Canada's greatest natural wonders, from icebergs to the world's highest tides

Icebergs, waterfalls, the world's highest tides — here’s what not to miss.

This article was produced by National Geographic Traveller (UK).

Bay of Fundy

Between Nova Scotia and New Brunswick, the Bay of Fundy hosts the world’s highest tides. Hikers have almost 30 trails to explore, while kayakers can explore the sandstone Hopewell Rocks formations and adrenaline junkies can go mud sliding or raft the 13ft-high waves in a Zodiac.

How to do it: Tidal Bore Rafting Resort arranges rafting tours. 

Iceberg Alley

Every spring, the Arctic releases as many as 800 icebergs that sail along a watery highway, nicknamed Iceberg Alley, which stretches from Labrador to Newfoundland. These white to gas-flame blue ice chunks are so plentiful local distilleries use them to make vodka. Take a boat tour to see them up close.

How to do it: Iceberg Alley Boat Tours depart from St Lunaire. 

Red-Sand Beaches

There are 500 miles of red beaches on Prince Edward Island. Turned crimson by the iron found in the sandstone cliffs, these photogenic sweeps make for an unforgettable stroll. Favourites are Cavendish Beach, near where Anne of Green Gables author LM Montgomery grew up, and the deep red Argyle Shore.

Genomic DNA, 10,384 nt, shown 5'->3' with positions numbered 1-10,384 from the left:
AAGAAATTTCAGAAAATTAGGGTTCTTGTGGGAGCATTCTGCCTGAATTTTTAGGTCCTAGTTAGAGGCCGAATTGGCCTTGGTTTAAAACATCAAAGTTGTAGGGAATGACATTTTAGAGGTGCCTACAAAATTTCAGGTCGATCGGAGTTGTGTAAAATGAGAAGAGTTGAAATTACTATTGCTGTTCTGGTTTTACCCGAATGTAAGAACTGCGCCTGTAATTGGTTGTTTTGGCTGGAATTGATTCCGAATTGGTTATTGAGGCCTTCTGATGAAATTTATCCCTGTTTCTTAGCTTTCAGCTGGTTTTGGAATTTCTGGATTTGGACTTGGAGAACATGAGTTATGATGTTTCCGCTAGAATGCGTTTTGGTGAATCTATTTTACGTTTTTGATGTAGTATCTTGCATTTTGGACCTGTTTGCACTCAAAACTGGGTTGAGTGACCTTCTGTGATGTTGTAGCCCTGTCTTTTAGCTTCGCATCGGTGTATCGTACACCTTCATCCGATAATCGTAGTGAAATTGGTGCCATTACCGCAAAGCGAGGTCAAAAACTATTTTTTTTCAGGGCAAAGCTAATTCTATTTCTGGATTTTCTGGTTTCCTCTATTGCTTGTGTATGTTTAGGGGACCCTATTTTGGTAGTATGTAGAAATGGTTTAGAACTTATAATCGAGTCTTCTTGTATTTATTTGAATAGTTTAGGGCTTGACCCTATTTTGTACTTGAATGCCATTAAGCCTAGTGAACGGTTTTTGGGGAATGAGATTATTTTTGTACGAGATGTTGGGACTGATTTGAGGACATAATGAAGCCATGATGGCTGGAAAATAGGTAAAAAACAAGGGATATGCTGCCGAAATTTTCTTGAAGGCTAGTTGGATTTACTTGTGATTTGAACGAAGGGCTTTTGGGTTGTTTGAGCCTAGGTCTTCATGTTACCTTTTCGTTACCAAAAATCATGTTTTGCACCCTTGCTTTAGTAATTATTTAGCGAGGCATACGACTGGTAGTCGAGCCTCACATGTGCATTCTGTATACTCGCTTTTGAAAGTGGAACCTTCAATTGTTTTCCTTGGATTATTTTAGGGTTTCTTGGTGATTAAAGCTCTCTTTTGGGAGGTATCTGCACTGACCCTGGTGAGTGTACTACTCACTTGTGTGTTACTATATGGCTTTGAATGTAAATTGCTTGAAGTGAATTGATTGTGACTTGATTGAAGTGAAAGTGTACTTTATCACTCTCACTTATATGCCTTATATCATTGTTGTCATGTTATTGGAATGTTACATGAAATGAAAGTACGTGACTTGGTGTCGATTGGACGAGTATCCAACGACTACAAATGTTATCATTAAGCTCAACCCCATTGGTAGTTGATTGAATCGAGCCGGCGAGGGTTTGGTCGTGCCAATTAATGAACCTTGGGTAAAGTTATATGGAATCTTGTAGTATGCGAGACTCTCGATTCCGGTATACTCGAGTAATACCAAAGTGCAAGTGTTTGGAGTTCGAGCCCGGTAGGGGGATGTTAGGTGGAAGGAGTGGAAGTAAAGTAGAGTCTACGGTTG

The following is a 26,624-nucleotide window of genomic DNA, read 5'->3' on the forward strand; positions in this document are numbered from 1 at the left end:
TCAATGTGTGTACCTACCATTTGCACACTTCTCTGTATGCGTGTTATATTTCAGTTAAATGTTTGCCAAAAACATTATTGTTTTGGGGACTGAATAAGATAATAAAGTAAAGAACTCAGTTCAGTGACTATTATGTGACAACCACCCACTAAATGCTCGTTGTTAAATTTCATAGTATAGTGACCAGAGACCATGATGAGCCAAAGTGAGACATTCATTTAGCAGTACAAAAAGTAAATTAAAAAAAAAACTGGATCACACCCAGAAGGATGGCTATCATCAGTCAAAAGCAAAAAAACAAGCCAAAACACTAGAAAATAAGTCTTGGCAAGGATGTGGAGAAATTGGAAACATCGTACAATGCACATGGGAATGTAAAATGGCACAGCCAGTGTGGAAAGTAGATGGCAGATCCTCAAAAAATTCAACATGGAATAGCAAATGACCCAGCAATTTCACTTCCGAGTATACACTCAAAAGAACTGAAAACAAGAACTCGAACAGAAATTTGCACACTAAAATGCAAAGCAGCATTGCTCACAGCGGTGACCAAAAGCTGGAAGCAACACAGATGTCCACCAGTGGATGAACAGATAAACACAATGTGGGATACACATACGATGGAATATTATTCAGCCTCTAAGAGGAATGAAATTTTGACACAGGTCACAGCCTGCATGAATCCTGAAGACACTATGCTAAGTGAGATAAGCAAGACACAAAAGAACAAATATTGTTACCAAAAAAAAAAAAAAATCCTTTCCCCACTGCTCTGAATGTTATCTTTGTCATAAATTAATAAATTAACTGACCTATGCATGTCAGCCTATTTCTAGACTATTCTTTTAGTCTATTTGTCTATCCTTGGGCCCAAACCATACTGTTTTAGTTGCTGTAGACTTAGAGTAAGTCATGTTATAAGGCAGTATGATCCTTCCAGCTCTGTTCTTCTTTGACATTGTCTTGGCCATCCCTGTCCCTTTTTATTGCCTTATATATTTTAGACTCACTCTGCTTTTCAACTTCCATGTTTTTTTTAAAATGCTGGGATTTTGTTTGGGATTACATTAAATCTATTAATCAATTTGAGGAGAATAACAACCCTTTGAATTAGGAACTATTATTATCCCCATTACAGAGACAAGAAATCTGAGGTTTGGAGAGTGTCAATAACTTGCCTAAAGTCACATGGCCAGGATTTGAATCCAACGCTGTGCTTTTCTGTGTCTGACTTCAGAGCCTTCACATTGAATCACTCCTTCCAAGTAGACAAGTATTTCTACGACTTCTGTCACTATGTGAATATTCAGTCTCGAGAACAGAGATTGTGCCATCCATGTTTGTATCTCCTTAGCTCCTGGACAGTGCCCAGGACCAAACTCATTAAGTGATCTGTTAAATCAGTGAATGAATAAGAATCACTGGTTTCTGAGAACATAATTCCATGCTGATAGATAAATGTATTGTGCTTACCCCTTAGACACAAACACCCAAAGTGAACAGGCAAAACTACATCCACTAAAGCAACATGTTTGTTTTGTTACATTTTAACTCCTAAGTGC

How to do it: Red Sand Tour & Taxi offers guided trips to the beaches. 

Niagara Falls

The three waterfalls that make up Niagara pour out around a million bathtubs of water every minute. This wonder of the world straddles the US-Canadian border, and has been drawing travellers for centuries. 

How to do it: The Falls can be seen for free from Table Rock Centre; or book Journey Behind the Falls, to access observation decks behind the cascades. 

Aurora Borealis

Streaking across the night sky, the Northern Lights are one of nature’s best shows. This ethereal phenomenon is notoriously elusive, but your chances of seeing them improve the closer you are to the Arctic Circle. Some of the best are seen in Churchill, Manitoba — where they appear, on average, 300 nights a year. 

How to do it: Churchill’s research station provides guided tours. 

Published in the June 2023 issue of National Geographic Traveller (UK).

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